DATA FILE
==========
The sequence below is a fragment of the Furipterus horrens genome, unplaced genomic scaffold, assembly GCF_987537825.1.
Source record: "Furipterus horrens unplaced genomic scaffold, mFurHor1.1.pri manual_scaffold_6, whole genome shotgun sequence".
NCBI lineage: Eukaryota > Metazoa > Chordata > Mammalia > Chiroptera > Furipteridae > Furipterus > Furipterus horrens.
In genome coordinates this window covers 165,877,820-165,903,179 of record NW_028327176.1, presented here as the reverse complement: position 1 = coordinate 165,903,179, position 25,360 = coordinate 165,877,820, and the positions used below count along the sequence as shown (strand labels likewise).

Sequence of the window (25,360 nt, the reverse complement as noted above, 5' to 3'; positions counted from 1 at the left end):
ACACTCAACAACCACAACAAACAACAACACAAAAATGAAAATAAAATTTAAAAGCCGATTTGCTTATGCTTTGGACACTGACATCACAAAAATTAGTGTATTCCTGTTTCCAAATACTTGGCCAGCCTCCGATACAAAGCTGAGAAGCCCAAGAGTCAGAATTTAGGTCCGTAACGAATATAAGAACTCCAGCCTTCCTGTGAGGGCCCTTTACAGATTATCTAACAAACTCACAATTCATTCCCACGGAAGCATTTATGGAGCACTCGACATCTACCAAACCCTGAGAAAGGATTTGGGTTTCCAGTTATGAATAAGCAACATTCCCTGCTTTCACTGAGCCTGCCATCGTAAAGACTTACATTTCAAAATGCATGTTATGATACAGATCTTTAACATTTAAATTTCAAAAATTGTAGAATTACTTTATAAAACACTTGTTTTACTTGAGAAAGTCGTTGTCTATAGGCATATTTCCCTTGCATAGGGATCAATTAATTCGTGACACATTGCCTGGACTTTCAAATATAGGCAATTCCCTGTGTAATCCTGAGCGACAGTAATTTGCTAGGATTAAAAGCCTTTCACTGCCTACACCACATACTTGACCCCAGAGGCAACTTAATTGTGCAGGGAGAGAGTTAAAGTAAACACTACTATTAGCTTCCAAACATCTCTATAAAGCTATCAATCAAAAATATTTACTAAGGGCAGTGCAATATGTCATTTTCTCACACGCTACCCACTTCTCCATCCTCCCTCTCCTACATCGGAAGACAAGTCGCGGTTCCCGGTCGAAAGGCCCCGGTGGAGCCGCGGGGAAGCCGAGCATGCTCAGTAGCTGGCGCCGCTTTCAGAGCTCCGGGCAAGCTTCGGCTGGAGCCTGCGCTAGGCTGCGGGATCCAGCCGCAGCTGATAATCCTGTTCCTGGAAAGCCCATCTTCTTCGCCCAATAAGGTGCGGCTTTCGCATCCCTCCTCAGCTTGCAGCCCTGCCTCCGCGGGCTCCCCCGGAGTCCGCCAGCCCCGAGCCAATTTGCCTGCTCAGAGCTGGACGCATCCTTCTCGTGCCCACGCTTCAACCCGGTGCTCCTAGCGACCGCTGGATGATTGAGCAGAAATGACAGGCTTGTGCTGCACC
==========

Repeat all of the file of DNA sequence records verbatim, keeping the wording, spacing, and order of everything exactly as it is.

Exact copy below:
The sequence below is a fragment of the Furipterus horrens genome, unplaced genomic scaffold, assembly GCF_987537825.1.
Source record: "Furipterus horrens unplaced genomic scaffold, mFurHor1.1.pri manual_scaffold_6, whole genome shotgun sequence".
NCBI lineage: Eukaryota > Metazoa > Chordata > Mammalia > Chiroptera > Furipteridae > Furipterus > Furipterus horrens.
In genome coordinates this window covers 165,877,820-165,903,179 of record NW_028327176.1, presented here as the reverse complement: position 1 = coordinate 165,903,179, position 25,360 = coordinate 165,877,820, and the positions used below count along the sequence as shown (strand labels likewise).

Sequence of the window (25,360 nt, the reverse complement as noted above, 5' to 3'; positions counted from 1 at the left end):
ACACTCAACAACCACAACAAACAACAACACAAAAATGAAAATAAAATTTAAAAGCCGATTTGCTTATGCTTTGGACACTGACATCACAAAAATTAGTGTATTCCTGTTTCCAAATACTTGGCCAGCCTCCGATACAAAGCTGAGAAGCCCAAGAGTCAGAATTTAGGTCCGTAACGAATATAAGAACTCCAGCCTTCCTGTGAGGGCCCTTTACAGATTATCTAACAAACTCACAATTCATTCCCACGGAAGCATTTATGGAGCACTCGACATCTACCAAACCCTGAGAAAGGATTTGGGTTTCCAGTTATGAATAAGCAACATTCCCTGCTTTCACTGAGCCTGCCATCGTAAAGACTTACATTTCAAAATGCATGTTATGATACAGATCTTTAACATTTAAATTTCAAAAATTGTAGAATTACTTTATAAAACACTTGTTTTACTTGAGAAAGTCGTTGTCTATAGGCATATTTCCCTTGCATAGGGATCAATTAATTCGTGACACATTGCCTGGACTTTCAAATATAGGCAATTCCCTGTGTAATCCTGAGCGACAGTAATTTGCTAGGATTAAAAGCCTTTCACTGCCTACACCACATACTTGACCCCAGAGGCAACTTAATTGTGCAGGGAGAGAGTTAAAGTAAACACTACTATTAGCTTCCAAACATCTCTATAAAGCTATCAATCAAAAATATTTACTAAGGGCAGTGCAATATGTCATTTTCTCACACGCTACCCACTTCTCCATCCTCCCTCTCCTACATCGGAAGACAAGTCGCGGTTCCCGGTCGAAAGGCCCCGGTGGAGCCGCGGGGAAGCCGAGCATGCTCAGTAGCTGGCGCCGCTTTCAGAGCTCCGGGCAAGCTTCGGCTGGAGCCTGCGCTAGGCTGCGGGATCCAGCCGCAGCTGATAATCCTGTTCCTGGAAAGCCCATCTTCTTCGCCCAATAAGGTGCGGCTTTCGCATCCCTCCTCAGCTTGCAGCCCTGCCTCCGCGGGCTCCCCCGGAGTCCGCCAGCCCCGAGCCAATTTGCCTGCTCAGAGCTGGACGCATCCTTCTCGTGCCCACGCTTCAACCCGGTGCTCCTAGCGACCGCTGGATGATTGAGCAGAAATGACAGGCTTGTGCTGCACC